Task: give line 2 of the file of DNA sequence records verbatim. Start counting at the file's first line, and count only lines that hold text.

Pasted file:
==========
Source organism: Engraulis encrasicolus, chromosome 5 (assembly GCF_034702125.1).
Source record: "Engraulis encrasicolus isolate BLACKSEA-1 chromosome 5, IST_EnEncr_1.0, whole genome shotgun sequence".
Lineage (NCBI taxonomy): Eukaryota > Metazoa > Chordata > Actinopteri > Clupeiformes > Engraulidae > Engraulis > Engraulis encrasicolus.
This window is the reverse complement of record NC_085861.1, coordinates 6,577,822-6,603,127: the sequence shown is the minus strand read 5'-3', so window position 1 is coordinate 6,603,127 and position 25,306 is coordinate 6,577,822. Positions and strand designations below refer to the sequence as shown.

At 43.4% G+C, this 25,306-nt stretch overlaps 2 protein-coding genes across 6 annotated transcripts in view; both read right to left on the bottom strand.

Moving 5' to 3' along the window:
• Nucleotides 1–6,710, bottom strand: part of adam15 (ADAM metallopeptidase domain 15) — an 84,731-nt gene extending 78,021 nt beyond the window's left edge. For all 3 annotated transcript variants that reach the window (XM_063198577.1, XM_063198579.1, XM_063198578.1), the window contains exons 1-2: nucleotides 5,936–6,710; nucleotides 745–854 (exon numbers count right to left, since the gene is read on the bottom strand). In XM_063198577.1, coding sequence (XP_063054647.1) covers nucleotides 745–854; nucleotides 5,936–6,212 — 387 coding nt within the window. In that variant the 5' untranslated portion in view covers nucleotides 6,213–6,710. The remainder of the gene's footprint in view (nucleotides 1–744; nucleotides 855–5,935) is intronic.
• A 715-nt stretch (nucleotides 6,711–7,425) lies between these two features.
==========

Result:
Source record: "Engraulis encrasicolus isolate BLACKSEA-1 chromosome 5, IST_EnEncr_1.0, whole genome shotgun sequence".